Want to learn more about this method of shipping wheat to market on a 30 ton barge (1817) and the evolution of the size to recommended 1,000 tons? Did
you know that moving people west was so those barges wouldn't have to "dead head" back to the western farmlands?
History of the Erie Canal http://www.history.rochester.edu/canal/
Among other links, see:
---- Topographical map of canal west of Rochester - (215k)
---- 1868 color map of New York canals and railroads - (255k)
---- Evolution of boats used on Erie Canal, 1825-1899
---- Evolution of canal cross section (prism), 1825-1899
At another site providing historical background we read "Opened in 1825, the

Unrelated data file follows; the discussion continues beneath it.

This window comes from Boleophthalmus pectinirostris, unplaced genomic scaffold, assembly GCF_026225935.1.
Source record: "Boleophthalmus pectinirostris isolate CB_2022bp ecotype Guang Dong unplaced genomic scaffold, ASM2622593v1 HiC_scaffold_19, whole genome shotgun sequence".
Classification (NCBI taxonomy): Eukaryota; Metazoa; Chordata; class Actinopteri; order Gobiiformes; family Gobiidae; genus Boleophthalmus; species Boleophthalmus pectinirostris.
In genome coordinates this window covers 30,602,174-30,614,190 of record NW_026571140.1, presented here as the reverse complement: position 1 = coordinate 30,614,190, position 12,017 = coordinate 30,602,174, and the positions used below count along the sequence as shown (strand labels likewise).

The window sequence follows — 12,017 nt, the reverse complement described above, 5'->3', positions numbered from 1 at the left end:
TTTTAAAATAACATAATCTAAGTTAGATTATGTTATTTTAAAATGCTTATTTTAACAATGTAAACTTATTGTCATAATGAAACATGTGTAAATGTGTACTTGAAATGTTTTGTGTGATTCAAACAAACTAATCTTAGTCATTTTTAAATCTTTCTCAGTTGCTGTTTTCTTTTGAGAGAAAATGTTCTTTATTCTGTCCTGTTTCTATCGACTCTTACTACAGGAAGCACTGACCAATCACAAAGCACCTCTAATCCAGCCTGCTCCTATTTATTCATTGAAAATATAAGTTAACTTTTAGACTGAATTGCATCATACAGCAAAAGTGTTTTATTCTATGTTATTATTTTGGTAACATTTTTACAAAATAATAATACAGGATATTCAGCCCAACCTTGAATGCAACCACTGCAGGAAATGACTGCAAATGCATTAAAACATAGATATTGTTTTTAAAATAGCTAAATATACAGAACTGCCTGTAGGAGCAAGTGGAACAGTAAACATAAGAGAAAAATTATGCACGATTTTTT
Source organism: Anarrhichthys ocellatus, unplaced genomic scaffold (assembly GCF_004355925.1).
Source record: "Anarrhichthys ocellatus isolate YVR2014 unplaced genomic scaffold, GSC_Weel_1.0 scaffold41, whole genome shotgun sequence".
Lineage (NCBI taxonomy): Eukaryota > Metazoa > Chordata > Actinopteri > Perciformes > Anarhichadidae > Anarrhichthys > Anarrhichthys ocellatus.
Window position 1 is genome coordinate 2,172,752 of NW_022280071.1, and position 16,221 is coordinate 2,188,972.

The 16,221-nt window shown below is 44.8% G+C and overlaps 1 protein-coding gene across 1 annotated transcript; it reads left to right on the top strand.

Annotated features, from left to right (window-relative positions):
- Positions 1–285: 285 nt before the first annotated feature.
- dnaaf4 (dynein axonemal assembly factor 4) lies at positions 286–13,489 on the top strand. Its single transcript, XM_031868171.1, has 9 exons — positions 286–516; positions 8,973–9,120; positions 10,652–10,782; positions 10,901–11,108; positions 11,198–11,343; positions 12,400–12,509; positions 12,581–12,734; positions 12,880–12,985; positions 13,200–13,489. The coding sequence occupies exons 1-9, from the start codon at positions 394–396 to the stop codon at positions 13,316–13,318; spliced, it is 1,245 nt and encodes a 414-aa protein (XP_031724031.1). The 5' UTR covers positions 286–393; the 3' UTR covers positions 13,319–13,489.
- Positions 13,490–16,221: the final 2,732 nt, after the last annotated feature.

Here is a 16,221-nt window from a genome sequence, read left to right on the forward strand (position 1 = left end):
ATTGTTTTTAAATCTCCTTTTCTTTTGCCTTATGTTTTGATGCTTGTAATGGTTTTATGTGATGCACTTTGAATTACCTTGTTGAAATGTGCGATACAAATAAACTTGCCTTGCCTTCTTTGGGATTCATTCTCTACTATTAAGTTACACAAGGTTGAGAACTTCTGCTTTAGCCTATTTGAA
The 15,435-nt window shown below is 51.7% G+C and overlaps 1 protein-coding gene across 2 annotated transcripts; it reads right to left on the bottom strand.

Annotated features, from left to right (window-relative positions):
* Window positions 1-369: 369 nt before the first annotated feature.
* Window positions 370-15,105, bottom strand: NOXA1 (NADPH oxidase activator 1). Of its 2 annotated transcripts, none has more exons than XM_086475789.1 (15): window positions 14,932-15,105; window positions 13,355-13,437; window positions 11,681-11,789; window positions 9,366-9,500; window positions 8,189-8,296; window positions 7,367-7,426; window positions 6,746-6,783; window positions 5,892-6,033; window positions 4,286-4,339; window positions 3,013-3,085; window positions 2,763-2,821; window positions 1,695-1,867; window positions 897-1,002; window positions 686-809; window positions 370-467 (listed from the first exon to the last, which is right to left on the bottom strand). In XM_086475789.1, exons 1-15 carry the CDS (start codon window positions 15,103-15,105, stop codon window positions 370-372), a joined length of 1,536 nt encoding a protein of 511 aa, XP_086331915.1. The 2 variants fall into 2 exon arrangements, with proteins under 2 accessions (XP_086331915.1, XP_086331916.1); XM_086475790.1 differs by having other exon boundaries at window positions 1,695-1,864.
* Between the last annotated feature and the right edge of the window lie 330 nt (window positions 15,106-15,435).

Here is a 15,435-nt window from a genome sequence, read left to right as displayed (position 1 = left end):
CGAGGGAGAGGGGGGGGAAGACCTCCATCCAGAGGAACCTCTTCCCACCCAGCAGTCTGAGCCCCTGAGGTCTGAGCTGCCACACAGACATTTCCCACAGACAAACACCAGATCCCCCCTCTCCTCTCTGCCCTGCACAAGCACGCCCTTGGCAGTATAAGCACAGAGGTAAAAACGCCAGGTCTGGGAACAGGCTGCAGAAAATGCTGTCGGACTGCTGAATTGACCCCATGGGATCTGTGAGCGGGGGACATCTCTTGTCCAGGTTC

Erie Canal was the engineering marvel of the 19th Century. When the planning for what many derided as "Clinton's Folly" began, there was not a single
school of engineering in the United States. With the exception of a few places where black powder was used to blast through rock formations, all 363
miles were built by the muscle power of men and horses." See: http://www.canals.state.ny.us/cculture/history/
Happy family tree climbing!
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